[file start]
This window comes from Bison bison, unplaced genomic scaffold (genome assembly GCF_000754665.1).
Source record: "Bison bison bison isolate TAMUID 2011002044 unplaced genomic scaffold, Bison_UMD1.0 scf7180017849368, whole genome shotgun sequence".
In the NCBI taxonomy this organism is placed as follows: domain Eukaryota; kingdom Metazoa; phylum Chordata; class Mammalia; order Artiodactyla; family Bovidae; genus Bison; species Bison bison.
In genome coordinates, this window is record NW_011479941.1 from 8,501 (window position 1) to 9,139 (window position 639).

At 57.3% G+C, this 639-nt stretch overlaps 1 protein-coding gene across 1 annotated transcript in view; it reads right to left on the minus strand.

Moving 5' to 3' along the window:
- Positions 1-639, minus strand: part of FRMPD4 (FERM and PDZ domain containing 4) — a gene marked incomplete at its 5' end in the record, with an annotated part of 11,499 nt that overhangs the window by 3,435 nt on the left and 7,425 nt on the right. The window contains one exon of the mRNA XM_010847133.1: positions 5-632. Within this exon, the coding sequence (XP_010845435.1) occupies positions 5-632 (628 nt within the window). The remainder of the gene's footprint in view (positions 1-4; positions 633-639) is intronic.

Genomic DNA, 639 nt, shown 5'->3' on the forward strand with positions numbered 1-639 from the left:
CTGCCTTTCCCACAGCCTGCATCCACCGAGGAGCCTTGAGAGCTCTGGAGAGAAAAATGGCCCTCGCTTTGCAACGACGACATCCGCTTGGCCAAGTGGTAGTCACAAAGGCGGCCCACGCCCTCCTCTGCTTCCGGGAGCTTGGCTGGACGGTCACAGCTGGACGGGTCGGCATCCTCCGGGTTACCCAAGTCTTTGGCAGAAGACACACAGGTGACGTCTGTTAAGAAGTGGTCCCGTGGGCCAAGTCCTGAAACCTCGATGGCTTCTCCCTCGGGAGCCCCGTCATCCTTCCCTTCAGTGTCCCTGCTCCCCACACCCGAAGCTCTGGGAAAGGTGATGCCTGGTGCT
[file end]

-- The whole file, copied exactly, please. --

This window comes from Bison bison, unplaced genomic scaffold (genome assembly GCF_000754665.1).
Source record: "Bison bison bison isolate TAMUID 2011002044 unplaced genomic scaffold, Bison_UMD1.0 scf7180017849368, whole genome shotgun sequence".
In the NCBI taxonomy this organism is placed as follows: domain Eukaryota; kingdom Metazoa; phylum Chordata; class Mammalia; order Artiodactyla; family Bovidae; genus Bison; species Bison bison.
In genome coordinates, this window is record NW_011479941.1 from 8,501 (window position 1) to 9,139 (window position 639).

At 57.3% G+C, this 639-nt stretch overlaps 1 protein-coding gene across 1 annotated transcript in view; it reads right to left on the minus strand.

Moving 5' to 3' along the window:
- Positions 1-639, minus strand: part of FRMPD4 (FERM and PDZ domain containing 4) — a gene marked incomplete at its 5' end in the record, with an annotated part of 11,499 nt that overhangs the window by 3,435 nt on the left and 7,425 nt on the right. The window contains one exon of the mRNA XM_010847133.1: positions 5-632. Within this exon, the coding sequence (XP_010845435.1) occupies positions 5-632 (628 nt within the window). The remainder of the gene's footprint in view (positions 1-4; positions 633-639) is intronic.

Genomic DNA, 639 nt, shown 5'->3' on the forward strand with positions numbered 1-639 from the left:
CTGCCTTTCCCACAGCCTGCATCCACCGAGGAGCCTTGAGAGCTCTGGAGAGAAAAATGGCCCTCGCTTTGCAACGACGACATCCGCTTGGCCAAGTGGTAGTCACAAAGGCGGCCCACGCCCTCCTCTGCTTCCGGGAGCTTGGCTGGACGGTCACAGCTGGACGGGTCGGCATCCTCCGGGTTACCCAAGTCTTTGGCAGAAGACACACAGGTGACGTCTGTTAAGAAGTGGTCCCGTGGGCCAAGTCCTGAAACCTCGATGGCTTCTCCCTCGGGAGCCCCGTCATCCTTCCCTTCAGTGTCCCTGCTCCCCACACCCGAAGCTCTGGGAAAGGTGATGCCTGGTGCT